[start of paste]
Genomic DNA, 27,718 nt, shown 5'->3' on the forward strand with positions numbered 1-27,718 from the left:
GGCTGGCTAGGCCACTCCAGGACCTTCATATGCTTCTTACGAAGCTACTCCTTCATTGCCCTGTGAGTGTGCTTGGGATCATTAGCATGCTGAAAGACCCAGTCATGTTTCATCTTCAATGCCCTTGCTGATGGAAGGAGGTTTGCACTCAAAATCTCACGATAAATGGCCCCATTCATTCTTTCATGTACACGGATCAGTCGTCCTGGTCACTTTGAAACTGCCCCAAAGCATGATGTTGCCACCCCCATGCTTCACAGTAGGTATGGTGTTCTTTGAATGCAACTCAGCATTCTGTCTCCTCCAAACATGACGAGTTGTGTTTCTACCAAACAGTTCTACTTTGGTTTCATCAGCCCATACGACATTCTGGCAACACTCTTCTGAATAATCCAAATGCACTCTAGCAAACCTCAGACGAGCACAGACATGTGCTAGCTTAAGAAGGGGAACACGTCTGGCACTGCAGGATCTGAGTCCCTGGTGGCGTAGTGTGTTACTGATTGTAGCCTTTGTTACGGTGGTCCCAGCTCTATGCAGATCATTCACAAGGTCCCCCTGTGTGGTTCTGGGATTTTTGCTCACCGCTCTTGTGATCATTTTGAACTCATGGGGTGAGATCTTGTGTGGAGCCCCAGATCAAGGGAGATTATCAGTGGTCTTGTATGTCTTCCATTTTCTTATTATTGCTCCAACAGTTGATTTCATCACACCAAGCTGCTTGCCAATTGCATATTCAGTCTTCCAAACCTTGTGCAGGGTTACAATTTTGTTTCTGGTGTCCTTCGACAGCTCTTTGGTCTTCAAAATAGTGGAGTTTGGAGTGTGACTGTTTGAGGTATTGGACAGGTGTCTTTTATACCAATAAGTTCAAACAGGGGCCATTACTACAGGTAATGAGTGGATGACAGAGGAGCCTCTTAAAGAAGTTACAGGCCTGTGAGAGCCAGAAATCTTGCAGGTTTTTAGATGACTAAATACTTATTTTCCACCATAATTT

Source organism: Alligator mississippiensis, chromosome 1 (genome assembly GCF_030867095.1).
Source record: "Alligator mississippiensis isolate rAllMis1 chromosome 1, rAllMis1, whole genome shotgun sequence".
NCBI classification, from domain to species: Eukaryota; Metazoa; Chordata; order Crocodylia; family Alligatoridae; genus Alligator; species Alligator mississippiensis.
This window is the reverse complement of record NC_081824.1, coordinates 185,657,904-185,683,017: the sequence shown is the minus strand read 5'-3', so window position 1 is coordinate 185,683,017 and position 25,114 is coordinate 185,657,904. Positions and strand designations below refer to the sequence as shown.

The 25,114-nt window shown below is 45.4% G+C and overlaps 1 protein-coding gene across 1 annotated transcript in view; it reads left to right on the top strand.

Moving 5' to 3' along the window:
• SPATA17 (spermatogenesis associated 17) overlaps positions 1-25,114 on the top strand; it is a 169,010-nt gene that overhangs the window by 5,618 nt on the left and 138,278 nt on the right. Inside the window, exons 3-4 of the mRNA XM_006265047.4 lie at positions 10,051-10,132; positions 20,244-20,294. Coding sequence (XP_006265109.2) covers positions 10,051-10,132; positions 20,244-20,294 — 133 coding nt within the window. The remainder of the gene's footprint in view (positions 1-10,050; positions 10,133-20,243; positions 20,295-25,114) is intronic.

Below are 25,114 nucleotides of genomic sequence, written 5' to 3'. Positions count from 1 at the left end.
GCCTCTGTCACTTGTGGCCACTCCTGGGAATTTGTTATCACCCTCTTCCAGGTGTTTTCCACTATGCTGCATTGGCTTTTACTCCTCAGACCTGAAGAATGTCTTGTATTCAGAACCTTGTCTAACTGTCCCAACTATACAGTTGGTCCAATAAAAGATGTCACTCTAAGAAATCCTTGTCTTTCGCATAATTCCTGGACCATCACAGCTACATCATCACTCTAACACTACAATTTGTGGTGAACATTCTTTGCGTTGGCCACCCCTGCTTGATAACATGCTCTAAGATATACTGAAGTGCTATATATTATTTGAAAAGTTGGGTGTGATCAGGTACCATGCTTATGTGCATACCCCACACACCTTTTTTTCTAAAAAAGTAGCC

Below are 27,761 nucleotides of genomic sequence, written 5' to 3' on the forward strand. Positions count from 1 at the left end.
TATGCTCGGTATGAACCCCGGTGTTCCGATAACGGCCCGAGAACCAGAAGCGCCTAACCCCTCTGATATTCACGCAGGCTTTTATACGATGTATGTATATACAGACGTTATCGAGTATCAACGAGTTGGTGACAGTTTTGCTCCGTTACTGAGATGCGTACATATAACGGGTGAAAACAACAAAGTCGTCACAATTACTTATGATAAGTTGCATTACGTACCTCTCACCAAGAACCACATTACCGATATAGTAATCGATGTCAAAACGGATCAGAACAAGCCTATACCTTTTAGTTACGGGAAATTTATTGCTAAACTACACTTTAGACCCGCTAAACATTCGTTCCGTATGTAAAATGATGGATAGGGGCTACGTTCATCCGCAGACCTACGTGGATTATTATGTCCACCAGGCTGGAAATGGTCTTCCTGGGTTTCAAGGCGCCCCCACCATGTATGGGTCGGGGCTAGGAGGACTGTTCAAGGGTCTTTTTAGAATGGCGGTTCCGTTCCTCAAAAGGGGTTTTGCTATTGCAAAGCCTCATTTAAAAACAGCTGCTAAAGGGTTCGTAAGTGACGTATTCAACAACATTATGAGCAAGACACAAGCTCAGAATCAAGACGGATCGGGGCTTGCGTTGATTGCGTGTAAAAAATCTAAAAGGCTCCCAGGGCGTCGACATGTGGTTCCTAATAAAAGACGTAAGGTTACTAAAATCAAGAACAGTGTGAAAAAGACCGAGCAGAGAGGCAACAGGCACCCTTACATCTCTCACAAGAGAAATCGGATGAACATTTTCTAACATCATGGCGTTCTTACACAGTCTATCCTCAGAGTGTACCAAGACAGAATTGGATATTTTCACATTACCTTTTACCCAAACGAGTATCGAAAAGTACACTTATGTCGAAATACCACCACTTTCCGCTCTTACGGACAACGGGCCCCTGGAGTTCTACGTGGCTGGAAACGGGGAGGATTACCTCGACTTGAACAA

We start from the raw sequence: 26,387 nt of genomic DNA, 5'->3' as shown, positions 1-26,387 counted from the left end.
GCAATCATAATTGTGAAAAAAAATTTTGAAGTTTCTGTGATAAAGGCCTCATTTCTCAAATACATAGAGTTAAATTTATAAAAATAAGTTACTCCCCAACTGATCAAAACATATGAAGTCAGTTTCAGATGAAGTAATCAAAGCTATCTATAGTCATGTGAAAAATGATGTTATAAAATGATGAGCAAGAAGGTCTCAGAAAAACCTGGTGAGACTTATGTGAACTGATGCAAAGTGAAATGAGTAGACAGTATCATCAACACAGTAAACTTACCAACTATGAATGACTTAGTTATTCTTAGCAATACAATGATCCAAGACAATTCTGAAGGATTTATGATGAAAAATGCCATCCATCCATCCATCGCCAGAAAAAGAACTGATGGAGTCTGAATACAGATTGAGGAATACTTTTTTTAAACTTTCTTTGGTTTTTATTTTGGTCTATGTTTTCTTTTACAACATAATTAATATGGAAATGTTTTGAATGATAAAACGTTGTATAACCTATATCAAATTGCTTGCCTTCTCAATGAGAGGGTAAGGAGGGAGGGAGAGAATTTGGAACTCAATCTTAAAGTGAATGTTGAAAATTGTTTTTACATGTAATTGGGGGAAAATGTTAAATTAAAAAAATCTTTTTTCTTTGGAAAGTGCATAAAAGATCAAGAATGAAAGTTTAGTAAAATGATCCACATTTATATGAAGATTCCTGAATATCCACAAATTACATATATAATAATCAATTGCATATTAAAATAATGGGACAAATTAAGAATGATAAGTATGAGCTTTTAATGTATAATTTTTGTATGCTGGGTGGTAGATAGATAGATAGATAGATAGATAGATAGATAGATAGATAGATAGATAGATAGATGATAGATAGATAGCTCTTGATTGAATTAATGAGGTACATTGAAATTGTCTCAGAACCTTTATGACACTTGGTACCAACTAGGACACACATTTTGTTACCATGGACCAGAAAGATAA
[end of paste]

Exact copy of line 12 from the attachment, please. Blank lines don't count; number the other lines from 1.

Below are 27,761 nucleotides of genomic sequence, written 5' to 3' on the forward strand. Positions count from 1 at the left end.